On a serious note, I’ll make you an offer: I’ll ship you the monitor, cable. and manuals for 30 days. You get to noodle and play to your hearts content. In return you could “engine-ify” your code so it basically stands alone as a class and has a few simple interface methods. I *really* want to have something stable and capable “in the can” that my minions can access trivially from FlexBASIC. If you’re interested, PM me!
  • There's an Asus HD monitor here if thats worth a try. Its not one of the 5 regular monitors we use for testing, but we could try it. Its HD rather than 4k

  • @Tubular and @rogloh Where are you folks located?
  • We both reside in Melbourne, Australia.
  • Oops. Well... rats. My success rate of getting stuff into Oz has not been exactly impressive.
  • Don't worry about it. If this is a real bug in the code we can resolve it eventually. I have a feeling it might be a side effect of your monitor. A real DVI mode is not meant to work so low. You've been able to get it to work much lower than normal on your own setup, and this may have introduced some weird side effects.

    I will test 1920x1200 later today with different font sizes on my Dell (in VGA mode) and see if I find any mismatch with the row count for various font heights.
  • roglohrogloh Posts: 2,658
    edited 2020-01-22 - 08:53:53
    @JRoark I tried out with my latest code using an analog VGA output (the original driver code at 1920x1200 over DVI won't sync on my Dell DVI monitor due to refresh rate being too low, unlike your ASUS monitor which can take it).

    The results at 1920x1200 were these:

    6 scan line font : 200 visible rows
    8 scan line CGA font : 150 visible rows
    14 scan line EGA font : ~86 visible rows
    16 scan line VGA font : 75 visible rows

    Here's a couple of photos of the 6 line font at the top left and bottom left of the screen... I just print the row number on each row in this simple loop...my screenbuf is an array of words 240x200 sized.
          repeat x from 0 to 199
               word[@screenbuf][x*240+3] := $20
               word[@screenbuf][x*240+2] := x//10 + $30
               word[@screenbuf][x*240+1] := (x//100)/10 + $30
               word[@screenbuf][x*240+0] := x/100 + $30
    
    I am thinking the issue you found must be particular to your setup. It doesn't appear to be an issue in the driver, certainly with VGA. DVI shares the same text loop and so must generate the same output but just over a different physical interface.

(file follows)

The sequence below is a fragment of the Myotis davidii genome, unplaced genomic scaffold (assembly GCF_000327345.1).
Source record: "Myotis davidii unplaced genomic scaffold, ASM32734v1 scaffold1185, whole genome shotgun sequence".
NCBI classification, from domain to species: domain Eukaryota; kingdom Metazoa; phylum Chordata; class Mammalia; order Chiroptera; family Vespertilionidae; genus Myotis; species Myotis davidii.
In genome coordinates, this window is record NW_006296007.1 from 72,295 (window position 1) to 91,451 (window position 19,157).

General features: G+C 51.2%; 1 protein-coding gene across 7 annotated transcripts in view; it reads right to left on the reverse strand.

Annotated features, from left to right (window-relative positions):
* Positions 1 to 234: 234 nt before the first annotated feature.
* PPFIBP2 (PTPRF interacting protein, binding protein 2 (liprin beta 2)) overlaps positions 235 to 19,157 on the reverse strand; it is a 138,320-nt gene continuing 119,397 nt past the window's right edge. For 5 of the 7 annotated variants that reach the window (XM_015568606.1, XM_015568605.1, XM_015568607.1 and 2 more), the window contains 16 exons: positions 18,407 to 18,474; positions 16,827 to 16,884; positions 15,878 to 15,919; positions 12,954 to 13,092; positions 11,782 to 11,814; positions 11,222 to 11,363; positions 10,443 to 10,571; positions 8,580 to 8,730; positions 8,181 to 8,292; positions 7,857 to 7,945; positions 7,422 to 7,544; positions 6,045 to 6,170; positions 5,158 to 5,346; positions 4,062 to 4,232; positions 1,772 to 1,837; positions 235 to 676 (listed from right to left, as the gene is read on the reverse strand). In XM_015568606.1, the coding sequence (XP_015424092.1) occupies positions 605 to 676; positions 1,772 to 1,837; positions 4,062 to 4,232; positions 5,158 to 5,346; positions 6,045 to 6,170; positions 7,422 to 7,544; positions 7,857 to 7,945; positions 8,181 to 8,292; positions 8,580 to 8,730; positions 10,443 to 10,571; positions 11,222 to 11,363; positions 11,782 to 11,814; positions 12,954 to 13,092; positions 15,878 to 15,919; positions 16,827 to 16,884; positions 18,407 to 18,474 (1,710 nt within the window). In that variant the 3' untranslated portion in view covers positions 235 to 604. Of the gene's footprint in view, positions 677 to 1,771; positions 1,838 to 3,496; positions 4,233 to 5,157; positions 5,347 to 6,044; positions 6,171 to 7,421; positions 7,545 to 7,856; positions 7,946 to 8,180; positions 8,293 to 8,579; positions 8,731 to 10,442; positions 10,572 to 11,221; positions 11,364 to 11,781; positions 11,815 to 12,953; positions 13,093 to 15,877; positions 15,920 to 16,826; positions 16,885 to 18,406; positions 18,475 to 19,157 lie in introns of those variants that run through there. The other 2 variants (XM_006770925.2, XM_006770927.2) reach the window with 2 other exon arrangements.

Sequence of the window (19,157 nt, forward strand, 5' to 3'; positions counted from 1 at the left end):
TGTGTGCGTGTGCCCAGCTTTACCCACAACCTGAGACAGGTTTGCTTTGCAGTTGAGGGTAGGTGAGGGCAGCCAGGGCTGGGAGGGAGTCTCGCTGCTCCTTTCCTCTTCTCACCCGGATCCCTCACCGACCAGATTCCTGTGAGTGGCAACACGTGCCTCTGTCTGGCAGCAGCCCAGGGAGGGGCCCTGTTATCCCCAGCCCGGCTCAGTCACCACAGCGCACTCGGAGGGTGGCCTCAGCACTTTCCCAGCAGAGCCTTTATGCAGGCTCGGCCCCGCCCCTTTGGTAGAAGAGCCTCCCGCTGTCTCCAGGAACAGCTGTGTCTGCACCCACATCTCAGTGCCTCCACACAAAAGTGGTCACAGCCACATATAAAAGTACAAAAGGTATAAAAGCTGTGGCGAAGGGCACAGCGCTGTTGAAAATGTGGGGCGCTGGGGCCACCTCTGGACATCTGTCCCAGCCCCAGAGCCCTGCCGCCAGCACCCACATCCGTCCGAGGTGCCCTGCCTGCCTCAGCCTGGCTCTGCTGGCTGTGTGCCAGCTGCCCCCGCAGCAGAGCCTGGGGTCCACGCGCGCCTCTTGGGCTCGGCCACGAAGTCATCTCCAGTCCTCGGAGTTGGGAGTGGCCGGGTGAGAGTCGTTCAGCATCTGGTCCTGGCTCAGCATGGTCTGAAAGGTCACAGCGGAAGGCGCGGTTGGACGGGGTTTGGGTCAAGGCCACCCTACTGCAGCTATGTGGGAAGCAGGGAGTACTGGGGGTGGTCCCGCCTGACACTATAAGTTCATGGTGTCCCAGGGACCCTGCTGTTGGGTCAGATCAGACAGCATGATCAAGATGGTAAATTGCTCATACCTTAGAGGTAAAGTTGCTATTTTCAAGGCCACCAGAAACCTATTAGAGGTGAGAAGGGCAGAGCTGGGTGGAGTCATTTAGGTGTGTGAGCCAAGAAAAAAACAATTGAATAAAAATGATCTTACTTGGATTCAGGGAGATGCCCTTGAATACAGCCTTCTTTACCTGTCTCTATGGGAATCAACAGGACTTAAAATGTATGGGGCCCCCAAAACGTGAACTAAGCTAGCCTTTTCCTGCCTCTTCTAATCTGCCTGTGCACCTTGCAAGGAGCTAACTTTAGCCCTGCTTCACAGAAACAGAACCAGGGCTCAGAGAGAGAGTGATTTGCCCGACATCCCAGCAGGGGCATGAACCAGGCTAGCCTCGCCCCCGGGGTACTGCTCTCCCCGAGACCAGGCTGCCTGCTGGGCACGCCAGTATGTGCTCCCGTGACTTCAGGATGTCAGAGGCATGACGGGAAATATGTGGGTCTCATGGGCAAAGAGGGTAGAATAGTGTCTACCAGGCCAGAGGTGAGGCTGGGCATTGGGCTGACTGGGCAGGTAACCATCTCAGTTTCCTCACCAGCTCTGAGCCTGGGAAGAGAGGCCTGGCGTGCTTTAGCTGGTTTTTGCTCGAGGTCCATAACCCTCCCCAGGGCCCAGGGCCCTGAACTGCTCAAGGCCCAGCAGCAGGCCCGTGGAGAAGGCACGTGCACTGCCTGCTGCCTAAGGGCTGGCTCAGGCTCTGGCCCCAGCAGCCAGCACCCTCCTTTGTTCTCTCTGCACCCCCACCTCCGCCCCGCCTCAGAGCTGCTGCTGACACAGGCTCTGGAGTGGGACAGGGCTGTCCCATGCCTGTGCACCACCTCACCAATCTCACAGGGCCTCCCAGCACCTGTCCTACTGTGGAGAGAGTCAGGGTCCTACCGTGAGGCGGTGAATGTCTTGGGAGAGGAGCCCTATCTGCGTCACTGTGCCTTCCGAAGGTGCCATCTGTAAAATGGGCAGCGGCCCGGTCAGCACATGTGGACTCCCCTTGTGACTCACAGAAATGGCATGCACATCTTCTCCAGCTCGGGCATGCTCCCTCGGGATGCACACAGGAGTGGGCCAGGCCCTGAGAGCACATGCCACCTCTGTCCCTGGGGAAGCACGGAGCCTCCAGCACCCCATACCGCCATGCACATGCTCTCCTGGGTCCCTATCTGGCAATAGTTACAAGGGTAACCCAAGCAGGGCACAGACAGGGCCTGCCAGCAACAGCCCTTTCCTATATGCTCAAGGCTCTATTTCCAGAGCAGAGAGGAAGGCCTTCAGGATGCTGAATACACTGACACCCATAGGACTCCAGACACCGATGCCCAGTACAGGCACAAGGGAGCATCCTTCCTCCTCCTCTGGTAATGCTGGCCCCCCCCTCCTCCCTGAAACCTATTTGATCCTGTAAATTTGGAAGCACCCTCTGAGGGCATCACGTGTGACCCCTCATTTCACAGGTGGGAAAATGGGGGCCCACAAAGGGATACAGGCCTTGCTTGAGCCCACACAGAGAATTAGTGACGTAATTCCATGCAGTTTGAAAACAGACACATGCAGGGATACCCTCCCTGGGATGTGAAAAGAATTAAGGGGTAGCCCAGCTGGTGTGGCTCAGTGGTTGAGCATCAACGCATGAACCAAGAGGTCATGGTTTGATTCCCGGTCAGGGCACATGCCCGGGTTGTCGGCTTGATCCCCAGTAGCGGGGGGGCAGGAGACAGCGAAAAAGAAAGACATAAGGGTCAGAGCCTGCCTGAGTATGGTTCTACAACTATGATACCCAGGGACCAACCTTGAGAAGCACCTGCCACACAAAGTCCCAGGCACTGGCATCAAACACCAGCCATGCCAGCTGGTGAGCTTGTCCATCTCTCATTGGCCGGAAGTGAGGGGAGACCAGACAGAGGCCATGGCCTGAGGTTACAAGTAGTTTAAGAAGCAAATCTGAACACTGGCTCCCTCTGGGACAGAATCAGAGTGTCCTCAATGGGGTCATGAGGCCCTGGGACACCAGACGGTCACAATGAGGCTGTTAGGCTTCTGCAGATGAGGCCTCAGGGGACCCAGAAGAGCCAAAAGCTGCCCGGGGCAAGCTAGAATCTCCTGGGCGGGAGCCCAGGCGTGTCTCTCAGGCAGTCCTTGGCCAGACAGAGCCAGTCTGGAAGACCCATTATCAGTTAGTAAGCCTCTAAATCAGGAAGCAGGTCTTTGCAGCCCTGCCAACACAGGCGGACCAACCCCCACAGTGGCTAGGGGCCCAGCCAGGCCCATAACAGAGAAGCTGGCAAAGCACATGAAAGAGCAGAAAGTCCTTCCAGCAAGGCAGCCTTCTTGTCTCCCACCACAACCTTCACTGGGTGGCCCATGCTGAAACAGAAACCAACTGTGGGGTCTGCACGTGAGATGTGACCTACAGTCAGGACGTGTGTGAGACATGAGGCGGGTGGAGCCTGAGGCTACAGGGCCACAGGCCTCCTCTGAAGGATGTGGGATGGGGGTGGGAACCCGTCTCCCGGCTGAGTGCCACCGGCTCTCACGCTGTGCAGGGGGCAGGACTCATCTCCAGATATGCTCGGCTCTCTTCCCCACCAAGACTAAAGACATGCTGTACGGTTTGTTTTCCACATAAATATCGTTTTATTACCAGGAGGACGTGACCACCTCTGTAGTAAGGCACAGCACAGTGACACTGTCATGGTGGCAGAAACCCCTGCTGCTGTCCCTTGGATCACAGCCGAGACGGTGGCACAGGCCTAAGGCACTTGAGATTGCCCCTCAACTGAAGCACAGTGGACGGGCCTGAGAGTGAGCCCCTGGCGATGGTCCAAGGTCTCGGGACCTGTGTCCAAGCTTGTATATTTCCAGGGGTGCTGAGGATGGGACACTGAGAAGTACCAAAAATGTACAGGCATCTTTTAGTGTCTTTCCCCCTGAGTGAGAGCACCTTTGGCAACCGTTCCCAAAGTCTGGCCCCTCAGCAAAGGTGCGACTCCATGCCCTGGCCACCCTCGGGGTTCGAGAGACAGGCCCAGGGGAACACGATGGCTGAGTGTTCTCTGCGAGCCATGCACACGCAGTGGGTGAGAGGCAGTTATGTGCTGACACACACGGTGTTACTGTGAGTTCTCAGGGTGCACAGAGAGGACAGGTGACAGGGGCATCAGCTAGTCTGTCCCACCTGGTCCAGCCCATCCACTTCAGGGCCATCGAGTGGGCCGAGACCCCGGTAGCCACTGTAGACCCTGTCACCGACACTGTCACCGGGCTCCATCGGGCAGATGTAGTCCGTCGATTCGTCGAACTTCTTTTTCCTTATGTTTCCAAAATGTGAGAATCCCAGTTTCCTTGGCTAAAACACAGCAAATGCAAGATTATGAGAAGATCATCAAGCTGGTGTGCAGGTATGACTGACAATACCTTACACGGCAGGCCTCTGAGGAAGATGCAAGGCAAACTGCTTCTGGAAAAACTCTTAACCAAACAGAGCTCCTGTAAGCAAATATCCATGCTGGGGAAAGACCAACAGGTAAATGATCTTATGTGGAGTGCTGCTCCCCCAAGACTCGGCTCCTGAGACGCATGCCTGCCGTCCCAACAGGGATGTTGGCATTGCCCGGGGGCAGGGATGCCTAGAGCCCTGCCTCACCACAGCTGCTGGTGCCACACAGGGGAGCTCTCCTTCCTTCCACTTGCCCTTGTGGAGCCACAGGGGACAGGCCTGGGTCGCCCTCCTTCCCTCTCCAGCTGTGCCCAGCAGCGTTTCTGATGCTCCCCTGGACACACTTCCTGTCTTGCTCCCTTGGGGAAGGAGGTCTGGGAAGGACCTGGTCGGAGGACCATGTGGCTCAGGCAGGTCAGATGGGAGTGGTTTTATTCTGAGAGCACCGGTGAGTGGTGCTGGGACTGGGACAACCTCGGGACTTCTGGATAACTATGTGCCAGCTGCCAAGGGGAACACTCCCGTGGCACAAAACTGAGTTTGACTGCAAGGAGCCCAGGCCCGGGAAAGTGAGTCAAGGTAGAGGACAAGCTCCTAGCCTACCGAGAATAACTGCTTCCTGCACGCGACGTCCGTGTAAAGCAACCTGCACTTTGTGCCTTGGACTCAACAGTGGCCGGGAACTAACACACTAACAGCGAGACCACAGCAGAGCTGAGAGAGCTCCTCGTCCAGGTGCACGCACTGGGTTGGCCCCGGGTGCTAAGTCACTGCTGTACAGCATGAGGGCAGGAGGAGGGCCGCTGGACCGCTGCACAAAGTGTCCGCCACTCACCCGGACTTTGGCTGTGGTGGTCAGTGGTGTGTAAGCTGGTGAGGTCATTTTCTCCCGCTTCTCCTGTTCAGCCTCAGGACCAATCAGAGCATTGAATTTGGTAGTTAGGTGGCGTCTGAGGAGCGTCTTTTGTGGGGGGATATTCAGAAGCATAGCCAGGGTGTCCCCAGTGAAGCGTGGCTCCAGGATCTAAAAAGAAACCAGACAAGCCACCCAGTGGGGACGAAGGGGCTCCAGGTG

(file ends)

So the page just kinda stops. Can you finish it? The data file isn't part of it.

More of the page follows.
Update:
    Also you didn't indicate this in your list of changes above but be sure to also edit the number of font scan lines in the region when you change the font. E.g., below you would change the value 16 parameter to the new font height if you used a different font. If you get this wrong, the row count could be affected, though I can't see how it would always be 10 extra rows as you observed.
    vid.initRegion(@region,  VID#TEXT,  0, VID#FLASH_TEXT, @vgapalette, @fontvga16, 16, @screenbuf, @display)
    
    1280 x 960 - 2M
    1280 x 960 - 2M
  • cgraceycgracey Posts: 13,026
    edited 2020-01-22 - 09:13:59
    Rogloh, that's very neat! Could you display some source code in that font, instead of dense data, so that we could get a feel for what it would be like to edit code on the chip, with 200 lines visible?
  • Chip, here are a couple of photos with both an 8 line font and a 6 line font and your SPIN interpreter code + row numbers on the side. Apologies for the poor lighting and picture clarity, it is night here so I couldn't take a nice shot, but hopefully it would give you the idea of what it can look like. Only half the potential screen width is being used here too.

    Actually a portrait 8x8 font and display orientation would work better for coding and is doable if you just rotate the font's pixels and manage the screen positions differently. It could give you a 150x240 screen size which could be nice for SW development if you can use a nice 8x8 crisp font for coding. The pixel clarity in real life is a lot better than the photos below on my Dell monitor. It's really hi-res.







    1280 x 1707 - 4M
    1280 x 1707 - 4M
  • cgraceycgracey Posts: 13,026
    edited 2020-01-22 - 10:49:19
    Awesome!

    One thing, though... Your tabs aren't right. Do something like this:
    if chr == tab
      repeat 8 - (current_column & 7)
        print($20)
    
    -or-
    
    if chr == tab
      current_column := (current_column | 7) + 1
    

    Those PASM code rows are so tight, like double-packed. Makes me imagine they take half the clocks to execute.
  • You know what you can do with that second-half of the screen? Show the next 150 lines of source code. Yeah!!!! This is really exciting to me, because it's opening a big door out the PC world, into one where we can make things just how we'd like.